Increasing U.S. Communities’ and Businesses’ Resilience to Extreme Events

The NOAA Climate Program Office’s Communication, Education, and Engagement (CEE) Division is announcing four new one-year projects in Fiscal Year (FY) 2019 that will help U.S. local governments, communities, businesses, and other stakeholders adapt and increase resilience to climate-related impacts and extreme events. The competitively selected projects total $150,000 in awards.

Billion-dollar disasters in the United States from extreme weather and climate events have more than quadrupled in number and cost since 1980. According to the 2018 State of the Climate report, tropical cyclones were well above average with over 10 percent of the named cyclones reaching Category 5 intensity level. To better prepare themselves and manage risks to valued assets from rising impacts, Americans are increasingly turning to NOAA for actionable climate information.

Some of the aftermath of storm surge from Hurricane Florence: a boat pushed inland onto high ground. Photo courtesy the Morehead City National Weather Service Forecast Office.

A key part of CEE’s mission is to help U.S. communities and businesses better understand and manage their climate-related risks and opportunities, for instance improving resilience to extreme events. To achieve this mission, CEE manages and maintains the U.S. Climate Resilience Toolkit (CRT), offering easy public access to federal science-based information, tools, data products, and expertise. These resources are designed to help U.S. decision makers, resource managers, municipal planners, business and policy leaders protect and manage their valued assets. Average annual CRT visit rates to use these resources have risen by roughly 53% per year over the last three years.

Complementing the CRT, the CEE Division initiated a public-private partnership to establish the Resilience Ecosystem—an open and inclusive community of organizations and individuals who are interested in collaboration in order to improve the efficiency and effectiveness of climate adaptation and resilience-building practices so that, together, they may achieve much more than would be possible if each worked independently.

“CEE aims to help incentivize collaboration through these cooperative agreement awards,” said David Herring, CEE Division Chief. “Emphasis in this competition is on integration of existing tools, resources, and methodologies that result in improved efficiency, greater scalability, more interoperability, and new wholes that are greater than the sum of their parts.”

The four new projects funded by the CEE Division in FY19 are:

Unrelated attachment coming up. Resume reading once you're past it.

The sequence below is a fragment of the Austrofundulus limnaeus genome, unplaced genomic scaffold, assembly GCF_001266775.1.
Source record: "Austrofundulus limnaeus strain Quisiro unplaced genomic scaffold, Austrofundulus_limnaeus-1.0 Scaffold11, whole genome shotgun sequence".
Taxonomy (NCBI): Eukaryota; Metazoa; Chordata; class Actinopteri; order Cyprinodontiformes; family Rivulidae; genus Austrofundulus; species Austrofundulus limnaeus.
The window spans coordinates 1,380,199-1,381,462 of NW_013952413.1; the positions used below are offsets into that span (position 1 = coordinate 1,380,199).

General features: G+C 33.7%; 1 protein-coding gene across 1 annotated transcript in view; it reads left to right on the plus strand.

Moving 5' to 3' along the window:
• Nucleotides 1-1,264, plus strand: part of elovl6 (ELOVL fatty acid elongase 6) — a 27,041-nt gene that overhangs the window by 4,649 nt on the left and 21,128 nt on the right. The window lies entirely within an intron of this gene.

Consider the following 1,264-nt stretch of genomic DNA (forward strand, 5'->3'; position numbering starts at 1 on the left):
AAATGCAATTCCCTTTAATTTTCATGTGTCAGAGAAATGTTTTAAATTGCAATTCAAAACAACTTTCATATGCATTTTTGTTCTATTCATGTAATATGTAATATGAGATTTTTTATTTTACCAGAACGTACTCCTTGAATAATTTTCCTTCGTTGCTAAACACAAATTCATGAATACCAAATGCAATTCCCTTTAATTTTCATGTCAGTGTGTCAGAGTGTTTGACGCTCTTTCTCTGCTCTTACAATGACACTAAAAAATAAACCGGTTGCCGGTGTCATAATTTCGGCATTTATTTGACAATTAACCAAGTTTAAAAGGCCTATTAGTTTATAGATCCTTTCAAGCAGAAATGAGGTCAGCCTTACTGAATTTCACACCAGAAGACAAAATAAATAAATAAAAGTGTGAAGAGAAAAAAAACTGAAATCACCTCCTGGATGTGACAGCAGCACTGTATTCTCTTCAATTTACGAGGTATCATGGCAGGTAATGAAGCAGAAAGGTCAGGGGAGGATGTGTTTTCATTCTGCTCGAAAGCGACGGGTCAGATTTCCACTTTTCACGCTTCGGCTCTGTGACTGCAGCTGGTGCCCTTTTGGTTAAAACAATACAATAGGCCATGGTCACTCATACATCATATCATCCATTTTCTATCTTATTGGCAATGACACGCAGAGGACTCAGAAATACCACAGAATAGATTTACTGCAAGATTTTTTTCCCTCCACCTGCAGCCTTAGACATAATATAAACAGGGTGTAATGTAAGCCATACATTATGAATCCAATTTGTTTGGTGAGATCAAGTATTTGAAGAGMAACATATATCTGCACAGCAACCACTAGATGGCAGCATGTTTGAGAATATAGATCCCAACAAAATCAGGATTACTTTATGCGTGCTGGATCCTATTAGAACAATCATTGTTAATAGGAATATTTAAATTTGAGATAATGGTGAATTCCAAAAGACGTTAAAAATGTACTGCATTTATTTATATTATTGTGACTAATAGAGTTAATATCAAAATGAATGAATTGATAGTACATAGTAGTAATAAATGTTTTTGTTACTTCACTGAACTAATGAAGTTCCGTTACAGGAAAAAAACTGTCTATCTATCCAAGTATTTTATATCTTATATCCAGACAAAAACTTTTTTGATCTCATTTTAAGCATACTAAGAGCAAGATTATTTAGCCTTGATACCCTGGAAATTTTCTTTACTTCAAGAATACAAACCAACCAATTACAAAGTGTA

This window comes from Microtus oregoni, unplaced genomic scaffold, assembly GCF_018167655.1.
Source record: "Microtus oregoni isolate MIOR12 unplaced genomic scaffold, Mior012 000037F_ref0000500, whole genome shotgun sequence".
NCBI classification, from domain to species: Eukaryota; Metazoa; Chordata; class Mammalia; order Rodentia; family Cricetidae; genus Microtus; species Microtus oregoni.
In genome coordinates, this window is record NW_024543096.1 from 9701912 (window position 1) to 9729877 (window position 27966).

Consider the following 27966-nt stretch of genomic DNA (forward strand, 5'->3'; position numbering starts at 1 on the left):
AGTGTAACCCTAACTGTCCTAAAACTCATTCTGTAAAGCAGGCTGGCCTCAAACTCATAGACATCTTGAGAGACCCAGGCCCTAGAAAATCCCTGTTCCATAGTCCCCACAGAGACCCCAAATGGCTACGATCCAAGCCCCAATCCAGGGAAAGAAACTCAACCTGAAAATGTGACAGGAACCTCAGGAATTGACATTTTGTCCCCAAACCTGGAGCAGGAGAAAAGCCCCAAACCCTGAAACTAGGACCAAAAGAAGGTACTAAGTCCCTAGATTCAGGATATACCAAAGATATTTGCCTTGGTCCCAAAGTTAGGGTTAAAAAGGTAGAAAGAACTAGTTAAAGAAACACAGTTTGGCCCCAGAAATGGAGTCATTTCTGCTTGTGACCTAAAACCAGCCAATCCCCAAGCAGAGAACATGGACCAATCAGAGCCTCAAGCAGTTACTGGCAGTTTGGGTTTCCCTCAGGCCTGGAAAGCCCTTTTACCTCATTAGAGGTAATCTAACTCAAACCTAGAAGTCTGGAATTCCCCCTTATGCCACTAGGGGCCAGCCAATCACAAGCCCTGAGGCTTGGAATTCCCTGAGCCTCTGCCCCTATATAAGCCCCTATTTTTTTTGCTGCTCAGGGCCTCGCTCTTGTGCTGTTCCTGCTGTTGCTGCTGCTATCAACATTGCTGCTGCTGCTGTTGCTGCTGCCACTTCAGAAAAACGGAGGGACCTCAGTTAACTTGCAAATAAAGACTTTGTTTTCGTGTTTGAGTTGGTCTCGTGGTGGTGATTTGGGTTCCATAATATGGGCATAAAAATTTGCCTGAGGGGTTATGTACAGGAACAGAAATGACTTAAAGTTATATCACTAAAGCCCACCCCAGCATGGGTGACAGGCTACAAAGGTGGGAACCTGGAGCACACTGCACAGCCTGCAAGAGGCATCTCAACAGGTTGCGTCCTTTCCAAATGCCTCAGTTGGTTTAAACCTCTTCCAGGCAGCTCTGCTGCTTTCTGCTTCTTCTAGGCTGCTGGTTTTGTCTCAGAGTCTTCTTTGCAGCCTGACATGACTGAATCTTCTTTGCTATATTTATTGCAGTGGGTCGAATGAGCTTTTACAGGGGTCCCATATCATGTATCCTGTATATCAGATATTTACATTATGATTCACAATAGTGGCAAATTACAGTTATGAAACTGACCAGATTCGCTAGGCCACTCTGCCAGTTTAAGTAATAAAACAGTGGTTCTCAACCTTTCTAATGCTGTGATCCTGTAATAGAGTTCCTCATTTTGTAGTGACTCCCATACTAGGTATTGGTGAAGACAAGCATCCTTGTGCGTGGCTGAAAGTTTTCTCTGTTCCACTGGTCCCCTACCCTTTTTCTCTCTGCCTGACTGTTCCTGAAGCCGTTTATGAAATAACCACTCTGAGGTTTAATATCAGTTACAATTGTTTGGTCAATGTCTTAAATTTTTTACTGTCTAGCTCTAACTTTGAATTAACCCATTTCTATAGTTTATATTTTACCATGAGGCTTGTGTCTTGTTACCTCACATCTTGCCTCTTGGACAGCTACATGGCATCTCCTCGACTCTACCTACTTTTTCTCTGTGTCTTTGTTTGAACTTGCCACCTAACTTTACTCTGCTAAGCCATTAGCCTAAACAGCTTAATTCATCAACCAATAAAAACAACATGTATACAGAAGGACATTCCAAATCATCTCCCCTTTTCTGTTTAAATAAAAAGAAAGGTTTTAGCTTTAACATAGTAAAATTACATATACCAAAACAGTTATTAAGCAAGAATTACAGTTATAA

• Integrating Climate and Socioeconomic Data to Map Risk Exposure
    • PI: Patty Gude, Headwaters Economics
    • Co-PI: Art DeGaetano, Northeast Regional Climate Center (NRCC) at Cornell University
    • This project will integrate two open-access tools: Neighborhoods at Risk, hosted by Headwaters Economics, and the Applied Climate Information System (ACIS), hosted by the NRCC. This will address users’ requests for more customizable outputs, such as visualization of selected thresholds (e.g., heat and precipitation), for any location in the U.S. and for user-selected predictive time periods.

  • Connecting Decision-Makers with Vetted Adaptation Service Providers through an Open-Access Registry
    • PI: Jessica Hitt, EcoAdapt
    • Co-PIs: Beth Gibbons and Rachel Jacobson, American Society of Adaptation Professionals (ASAP); and Lara Hansen, EcoAdapt
    • This project will develop and publish a free, online Registry of Adaptation Service Professionals who are available to provide guidance and decision support to managers and planners from communities and organizations of all sizes as they seek to make climate-informed decisions. Specifically, this project will move the Registry beyond its current beta development phase.

  • Enhancing the Climate Explorer with Suggested Top Hazards
    • PI: Jessica Cahail, Azavea
    • Co-PI: Jeff Hicks, Fernleaf Interactive
    • This project will enhance NOAA’s open-source Climate Explorer tool by adding a core feature from Azavea’s Temperate — a separate adaptation planning and decision-support solution that provides the ability to display potential future climate hazards for cities nationwide.

  • Resilient Rural America Project, Phase 2
    • PI: Gwen Griffith, Model Forest Policy Program
    • Co-PI(s): Lara Hansen, EcoAdapt, and Barbara Cozzens, Key-Log Economics
    • The Resilient Rural America Project (RRAP) proposes to accelerate rural climate adaptation by strengthening the ability of adaptation professionals to meet the needs of underserved rural jurisdictions, organizations, and businesses; and enable rural leaders to take action on their specific priority resilience strategies. In phase 2, the project will produce and publish a training module focused on practical steps to implement the resilience strategies called for in climate-ready comprehensive plans.

GRANTS/FFO NEWS


2 Mar 2021

Powerful New Software Helps Expedite Weather and Climate Forecasting Improvements

Monsoon shower in New Mexico. Credit: John Folwer. Used under a Creative Commons Licesnse 

Much like a doctor tries to diagnose the cause of a patient’s symptoms, a team of NOAA-funded researchers has been helping to diagnose the causes behind poor weather and climate model forecasts. Now, thanks to the team’s new model evaluation software, scientists can more quickly and easily identify the source of model errors to accelerate improvements and help Americans better plan and respond.